In the immediate aftermath of Hurricane Harvey, many affected Houstonians benefitted from heroic actions taken by first responders. A second wave of response occurred in the form of temporary shelters and assistance from various aid organizations. But for those in West Houston living with Harvey’s devastating effects a year later, nonprofits such as West Houston Assistance Ministries (WHAM) fill an important role in continuing to support lives still reeling from the costliest tropical cyclone on record.
“I call us the ‘third responders’,” said Mark Brown, WHAM’s CEO. “There’s still so much needed in terms of rebuilding homes, providing assistance with food and employment and offering mental health support. Even before the disaster, there were a lot of people in crisis in West Houston and in Westchase District. We normally see about 2,500 clients per month, but thanks to Harvey, we’ve seen about 40,000 people in the past year.”
Brown said as third responders, WHAM’s 20 staff members and about 300 active volunteers work to provide rental assistance to prevent eviction and resulting homelessness and to ensure that no one leaves WHAM hungry. Their Client Choice Food Pantry is one of the largest in the region, where clients are provided shopping carts and may select items with volunteer guidance. “Along with the Houston Food Bank, many local restaurants and grocery stores donate fresh items daily, so in addition to non-perishables we offer meat, milk, cheese and fresh produce – it’s really high-quality food.”
Since last October, WHAM distributed more than one million pounds of food to the community and has given more than $620,000 in financial assistance. Brown said WHAM works with apartment communities on rent payments for clients with documented needs. “All of our assistance is evidence-based,” Brown said. “We’re extremely careful about how we steward our resources. That said, our assessment shows that we’re about a million dollars shy of meeting the need – about 5,000
area people who need at least $200 in assistance aren’t getting it. We’re part of the solution, but there’s a lot more work that needs to be done.”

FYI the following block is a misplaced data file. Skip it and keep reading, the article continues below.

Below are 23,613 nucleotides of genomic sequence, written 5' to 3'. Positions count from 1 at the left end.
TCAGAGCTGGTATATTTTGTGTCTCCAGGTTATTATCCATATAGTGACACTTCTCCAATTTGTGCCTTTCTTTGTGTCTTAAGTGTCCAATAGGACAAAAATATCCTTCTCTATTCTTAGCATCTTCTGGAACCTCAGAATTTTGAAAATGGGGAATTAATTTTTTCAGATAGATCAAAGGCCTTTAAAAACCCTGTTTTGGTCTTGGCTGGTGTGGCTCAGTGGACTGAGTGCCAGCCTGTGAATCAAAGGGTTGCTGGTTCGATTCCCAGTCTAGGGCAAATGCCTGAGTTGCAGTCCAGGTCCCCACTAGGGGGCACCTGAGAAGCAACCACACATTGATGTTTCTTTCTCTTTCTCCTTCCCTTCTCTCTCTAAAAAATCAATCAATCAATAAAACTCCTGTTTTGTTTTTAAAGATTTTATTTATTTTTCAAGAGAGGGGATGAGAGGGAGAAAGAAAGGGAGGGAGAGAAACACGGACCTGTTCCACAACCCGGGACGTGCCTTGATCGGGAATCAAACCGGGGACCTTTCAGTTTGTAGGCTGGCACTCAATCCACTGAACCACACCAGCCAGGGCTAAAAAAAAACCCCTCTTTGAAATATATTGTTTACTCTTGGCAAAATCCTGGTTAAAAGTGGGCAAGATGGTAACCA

Development and donations
Work is another key component to WHAM’s services. Last year, the nonprofit provided employment services to more than 800 clients, assisting with everything from resume building to interview clothing and coaching. They also offer a job training partnership with Houston Community College. “One of the reasons I love sitting on Westchase District’s Advisory Board is because I’m pro-economic development,” Brown said. “I don’t want WHAM to have a dependency model. We’re about helping people to get over their hurdles, to get a job and to get on with their lives.”
One source of revenue for WHAM is its Second Blessing thrift store, which sells clothing, furniture, books and housewares donated from the community. “We don’t buy and sell on consignment; 100 percent of our goods are donated and the profits from the store help fund our work,” Brown said. “It’s been a good promotional tool as well, because many bargain hunters have learned about WHAM from our store.”
The WHAM staff learned about the generosity of the Westchase District community in the days following Harvey. “Companies whom we’d never heard of and didn’t know they knew about us would turn up with truckloads of clothing and diapers to the point where we didn’t know where we would store it all,” he said.
Brown said there’s always room at WHAM for individuals and companies seeking volunteer and teambuilding opportunities. “If you’re looking to give something back to your community and help those who are struggling and in crisis, we have a safe and supportive environment and would welcome your time and talents,” he said. “It can be a powerful, meaningful experience for reconnecting with others.”
West Houston Assistance Ministries
10501 Meadowglen Lane